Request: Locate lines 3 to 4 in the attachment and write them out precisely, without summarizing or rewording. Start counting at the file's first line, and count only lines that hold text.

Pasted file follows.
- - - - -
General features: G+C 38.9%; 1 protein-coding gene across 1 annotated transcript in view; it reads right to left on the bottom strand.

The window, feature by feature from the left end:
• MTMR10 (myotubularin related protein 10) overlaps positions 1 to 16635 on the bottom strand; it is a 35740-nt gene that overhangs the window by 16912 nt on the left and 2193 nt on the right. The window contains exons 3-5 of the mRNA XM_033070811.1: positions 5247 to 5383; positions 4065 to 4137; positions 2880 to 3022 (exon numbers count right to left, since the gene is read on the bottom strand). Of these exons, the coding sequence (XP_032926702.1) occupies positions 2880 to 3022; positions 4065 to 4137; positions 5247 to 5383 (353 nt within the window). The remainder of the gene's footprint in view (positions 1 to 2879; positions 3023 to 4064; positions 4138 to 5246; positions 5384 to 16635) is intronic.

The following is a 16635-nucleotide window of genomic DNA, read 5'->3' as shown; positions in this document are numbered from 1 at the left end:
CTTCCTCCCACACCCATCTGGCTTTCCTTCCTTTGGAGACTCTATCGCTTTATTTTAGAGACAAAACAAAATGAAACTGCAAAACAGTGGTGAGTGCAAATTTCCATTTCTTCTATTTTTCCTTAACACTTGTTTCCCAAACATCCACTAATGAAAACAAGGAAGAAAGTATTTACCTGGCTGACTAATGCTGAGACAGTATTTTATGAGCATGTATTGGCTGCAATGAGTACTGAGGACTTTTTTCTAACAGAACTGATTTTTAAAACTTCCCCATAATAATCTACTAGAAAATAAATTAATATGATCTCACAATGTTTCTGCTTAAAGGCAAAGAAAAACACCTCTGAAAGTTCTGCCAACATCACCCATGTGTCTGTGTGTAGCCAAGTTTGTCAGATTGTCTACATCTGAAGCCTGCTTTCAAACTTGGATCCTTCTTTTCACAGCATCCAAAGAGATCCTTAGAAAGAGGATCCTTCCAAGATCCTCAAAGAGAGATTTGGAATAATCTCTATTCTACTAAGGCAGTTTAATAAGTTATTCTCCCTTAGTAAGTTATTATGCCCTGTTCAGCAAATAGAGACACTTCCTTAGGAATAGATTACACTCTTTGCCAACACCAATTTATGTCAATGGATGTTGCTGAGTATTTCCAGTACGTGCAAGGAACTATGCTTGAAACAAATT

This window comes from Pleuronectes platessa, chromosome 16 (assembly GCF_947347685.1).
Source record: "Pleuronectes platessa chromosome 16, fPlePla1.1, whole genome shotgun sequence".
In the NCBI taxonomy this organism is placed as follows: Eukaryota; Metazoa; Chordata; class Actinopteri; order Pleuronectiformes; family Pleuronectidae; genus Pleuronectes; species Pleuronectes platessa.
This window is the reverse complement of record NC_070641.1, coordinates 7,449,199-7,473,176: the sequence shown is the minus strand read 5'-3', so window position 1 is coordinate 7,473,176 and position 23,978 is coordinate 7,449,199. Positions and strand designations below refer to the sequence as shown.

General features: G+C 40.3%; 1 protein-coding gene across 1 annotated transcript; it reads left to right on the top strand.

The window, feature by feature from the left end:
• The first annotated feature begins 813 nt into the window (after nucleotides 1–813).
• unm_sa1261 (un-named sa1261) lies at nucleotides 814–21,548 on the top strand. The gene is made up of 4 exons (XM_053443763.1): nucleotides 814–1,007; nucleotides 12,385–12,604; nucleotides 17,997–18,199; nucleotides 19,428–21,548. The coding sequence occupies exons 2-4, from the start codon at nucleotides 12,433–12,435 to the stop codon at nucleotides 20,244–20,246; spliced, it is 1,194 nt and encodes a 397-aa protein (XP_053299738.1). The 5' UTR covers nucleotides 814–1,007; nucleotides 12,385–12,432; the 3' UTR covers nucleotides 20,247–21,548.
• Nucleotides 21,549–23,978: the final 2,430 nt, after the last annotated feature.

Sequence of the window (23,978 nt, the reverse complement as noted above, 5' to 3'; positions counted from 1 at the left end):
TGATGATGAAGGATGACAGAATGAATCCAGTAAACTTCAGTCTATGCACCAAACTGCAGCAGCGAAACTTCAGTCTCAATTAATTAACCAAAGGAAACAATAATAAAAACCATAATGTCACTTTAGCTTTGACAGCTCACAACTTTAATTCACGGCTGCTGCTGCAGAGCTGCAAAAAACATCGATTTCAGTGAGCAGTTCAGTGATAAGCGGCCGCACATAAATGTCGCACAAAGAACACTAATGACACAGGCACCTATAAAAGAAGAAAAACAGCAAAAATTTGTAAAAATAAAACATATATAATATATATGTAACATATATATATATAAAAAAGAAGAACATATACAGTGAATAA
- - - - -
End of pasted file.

• MTMR10 (myotubularin related protein 10) overlaps positions 1 to 16635 on the bottom strand; it is a 35740-nt gene that overhangs the window by 16912 nt on the left and 2193 nt on the right. The window contains exons 3-5 of the mRNA XM_033070811.1: positions 5247 to 5383; positions 4065 to 4137; positions 2880 to 3022 (exon numbers count right to left, since the gene is read on the bottom strand). Of these exons, the coding sequence (XP_032926702.1) occupies positions 2880 to 3022; positions 4065 to 4137; positions 5247 to 5383 (353 nt within the window). The remainder of the gene's footprint in view (positions 1 to 2879; positions 3023 to 4064; positions 4138 to 5246; positions 5384 to 16635) is intronic.

The following is a 16635-nucleotide window of genomic DNA, read 5'->3' as shown; positions in this document are numbered from 1 at the left end: